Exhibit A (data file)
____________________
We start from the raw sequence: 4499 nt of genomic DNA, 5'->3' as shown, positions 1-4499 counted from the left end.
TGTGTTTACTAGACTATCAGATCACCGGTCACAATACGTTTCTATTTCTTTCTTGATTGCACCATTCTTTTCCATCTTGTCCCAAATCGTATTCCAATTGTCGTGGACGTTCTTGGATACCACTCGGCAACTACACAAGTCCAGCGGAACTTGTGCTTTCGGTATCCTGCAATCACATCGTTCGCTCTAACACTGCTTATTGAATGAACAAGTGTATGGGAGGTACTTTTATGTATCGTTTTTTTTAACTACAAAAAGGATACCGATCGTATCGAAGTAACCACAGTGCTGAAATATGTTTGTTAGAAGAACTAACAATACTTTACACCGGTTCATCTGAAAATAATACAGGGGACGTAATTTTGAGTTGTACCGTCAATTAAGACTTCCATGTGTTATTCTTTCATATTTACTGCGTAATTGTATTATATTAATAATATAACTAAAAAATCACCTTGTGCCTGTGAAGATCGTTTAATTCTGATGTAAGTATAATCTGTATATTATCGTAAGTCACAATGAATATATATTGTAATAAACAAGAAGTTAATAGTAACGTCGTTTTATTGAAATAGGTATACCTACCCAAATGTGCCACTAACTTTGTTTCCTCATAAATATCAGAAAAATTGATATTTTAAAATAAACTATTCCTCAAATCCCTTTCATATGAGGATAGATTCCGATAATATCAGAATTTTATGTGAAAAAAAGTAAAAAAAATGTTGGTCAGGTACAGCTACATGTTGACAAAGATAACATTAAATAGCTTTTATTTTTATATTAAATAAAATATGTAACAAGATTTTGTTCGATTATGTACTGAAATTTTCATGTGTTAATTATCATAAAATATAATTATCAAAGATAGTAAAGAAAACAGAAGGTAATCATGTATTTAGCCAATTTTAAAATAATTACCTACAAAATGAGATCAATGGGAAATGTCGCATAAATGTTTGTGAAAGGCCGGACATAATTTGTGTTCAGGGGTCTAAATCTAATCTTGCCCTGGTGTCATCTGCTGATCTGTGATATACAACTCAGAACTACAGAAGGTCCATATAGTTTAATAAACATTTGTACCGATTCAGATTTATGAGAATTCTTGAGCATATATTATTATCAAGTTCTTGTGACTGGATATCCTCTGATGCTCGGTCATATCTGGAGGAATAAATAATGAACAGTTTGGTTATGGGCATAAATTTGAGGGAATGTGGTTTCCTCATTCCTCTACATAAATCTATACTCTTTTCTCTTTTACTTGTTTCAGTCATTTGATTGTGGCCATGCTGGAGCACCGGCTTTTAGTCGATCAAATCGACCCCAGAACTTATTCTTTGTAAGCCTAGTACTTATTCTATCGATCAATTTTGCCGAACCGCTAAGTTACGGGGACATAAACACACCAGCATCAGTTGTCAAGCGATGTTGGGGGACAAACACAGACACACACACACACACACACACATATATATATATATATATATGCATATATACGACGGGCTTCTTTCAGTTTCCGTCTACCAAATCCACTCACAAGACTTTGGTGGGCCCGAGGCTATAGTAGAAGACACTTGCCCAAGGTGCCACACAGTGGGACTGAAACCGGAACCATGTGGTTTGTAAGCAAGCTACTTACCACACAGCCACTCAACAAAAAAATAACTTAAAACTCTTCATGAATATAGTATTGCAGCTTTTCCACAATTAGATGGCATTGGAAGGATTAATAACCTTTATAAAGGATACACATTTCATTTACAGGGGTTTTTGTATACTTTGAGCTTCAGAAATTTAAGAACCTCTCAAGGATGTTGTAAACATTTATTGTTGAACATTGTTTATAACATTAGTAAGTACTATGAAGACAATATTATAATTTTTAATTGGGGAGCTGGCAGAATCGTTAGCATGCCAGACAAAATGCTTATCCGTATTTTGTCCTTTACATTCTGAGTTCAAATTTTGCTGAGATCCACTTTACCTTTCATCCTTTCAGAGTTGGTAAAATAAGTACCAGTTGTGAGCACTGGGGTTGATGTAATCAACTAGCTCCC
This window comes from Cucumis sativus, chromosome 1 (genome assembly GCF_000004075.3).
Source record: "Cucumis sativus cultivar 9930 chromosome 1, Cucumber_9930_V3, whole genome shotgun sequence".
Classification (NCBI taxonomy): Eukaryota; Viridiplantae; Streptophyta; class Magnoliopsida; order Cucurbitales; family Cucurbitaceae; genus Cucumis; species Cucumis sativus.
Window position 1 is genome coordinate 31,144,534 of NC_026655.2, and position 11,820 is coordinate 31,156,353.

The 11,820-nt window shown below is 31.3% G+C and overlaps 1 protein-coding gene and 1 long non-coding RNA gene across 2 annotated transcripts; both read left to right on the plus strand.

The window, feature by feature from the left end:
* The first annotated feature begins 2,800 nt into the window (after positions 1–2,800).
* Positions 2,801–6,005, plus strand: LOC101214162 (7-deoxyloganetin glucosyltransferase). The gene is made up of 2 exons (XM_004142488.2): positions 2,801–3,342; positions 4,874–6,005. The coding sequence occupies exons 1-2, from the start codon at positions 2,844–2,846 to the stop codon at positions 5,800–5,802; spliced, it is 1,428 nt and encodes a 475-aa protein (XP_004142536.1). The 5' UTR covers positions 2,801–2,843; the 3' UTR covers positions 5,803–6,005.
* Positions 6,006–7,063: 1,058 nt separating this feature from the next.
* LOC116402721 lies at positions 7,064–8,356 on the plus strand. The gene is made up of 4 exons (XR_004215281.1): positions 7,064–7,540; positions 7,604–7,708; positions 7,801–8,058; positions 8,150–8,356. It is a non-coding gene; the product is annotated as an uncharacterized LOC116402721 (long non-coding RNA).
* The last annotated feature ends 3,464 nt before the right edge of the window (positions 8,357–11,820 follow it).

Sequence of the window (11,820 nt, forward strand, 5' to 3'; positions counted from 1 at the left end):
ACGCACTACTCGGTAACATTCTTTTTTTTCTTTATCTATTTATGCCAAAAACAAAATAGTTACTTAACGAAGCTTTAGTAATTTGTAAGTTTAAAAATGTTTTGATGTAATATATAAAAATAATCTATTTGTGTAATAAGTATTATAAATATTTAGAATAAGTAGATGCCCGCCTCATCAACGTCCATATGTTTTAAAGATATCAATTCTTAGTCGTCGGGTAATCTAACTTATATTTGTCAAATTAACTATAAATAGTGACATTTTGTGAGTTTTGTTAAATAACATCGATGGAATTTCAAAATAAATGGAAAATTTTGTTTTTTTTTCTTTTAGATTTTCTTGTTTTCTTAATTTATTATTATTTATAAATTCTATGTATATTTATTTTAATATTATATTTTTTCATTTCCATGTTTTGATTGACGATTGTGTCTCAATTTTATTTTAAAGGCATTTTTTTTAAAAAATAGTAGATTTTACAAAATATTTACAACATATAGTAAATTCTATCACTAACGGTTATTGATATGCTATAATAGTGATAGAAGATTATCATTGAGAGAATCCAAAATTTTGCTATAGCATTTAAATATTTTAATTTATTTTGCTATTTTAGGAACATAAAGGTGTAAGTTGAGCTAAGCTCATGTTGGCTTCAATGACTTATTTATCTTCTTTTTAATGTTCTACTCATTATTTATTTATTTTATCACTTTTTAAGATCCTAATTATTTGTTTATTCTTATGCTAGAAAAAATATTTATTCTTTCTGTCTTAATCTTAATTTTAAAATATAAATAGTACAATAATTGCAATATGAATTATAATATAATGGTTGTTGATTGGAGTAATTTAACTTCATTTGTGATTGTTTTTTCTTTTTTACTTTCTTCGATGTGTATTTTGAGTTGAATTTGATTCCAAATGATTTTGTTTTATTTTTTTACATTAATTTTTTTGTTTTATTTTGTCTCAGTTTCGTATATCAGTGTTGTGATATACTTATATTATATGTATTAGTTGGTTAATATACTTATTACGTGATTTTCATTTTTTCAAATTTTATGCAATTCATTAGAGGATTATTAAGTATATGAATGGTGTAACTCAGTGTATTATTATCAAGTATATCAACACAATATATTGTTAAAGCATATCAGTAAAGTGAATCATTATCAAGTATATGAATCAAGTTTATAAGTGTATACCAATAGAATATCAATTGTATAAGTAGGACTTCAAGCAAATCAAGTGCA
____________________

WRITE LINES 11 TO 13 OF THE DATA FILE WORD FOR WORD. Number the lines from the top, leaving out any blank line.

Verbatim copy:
* Positions 6,006–7,063: 1,058 nt separating this feature from the next.
* LOC116402721 lies at positions 7,064–8,356 on the plus strand. The gene is made up of 4 exons (XR_004215281.1): positions 7,064–7,540; positions 7,604–7,708; positions 7,801–8,058; positions 8,150–8,356. It is a non-coding gene; the product is annotated as an uncharacterized LOC116402721 (long non-coding RNA).
* The last annotated feature ends 3,464 nt before the right edge of the window (positions 8,357–11,820 follow it).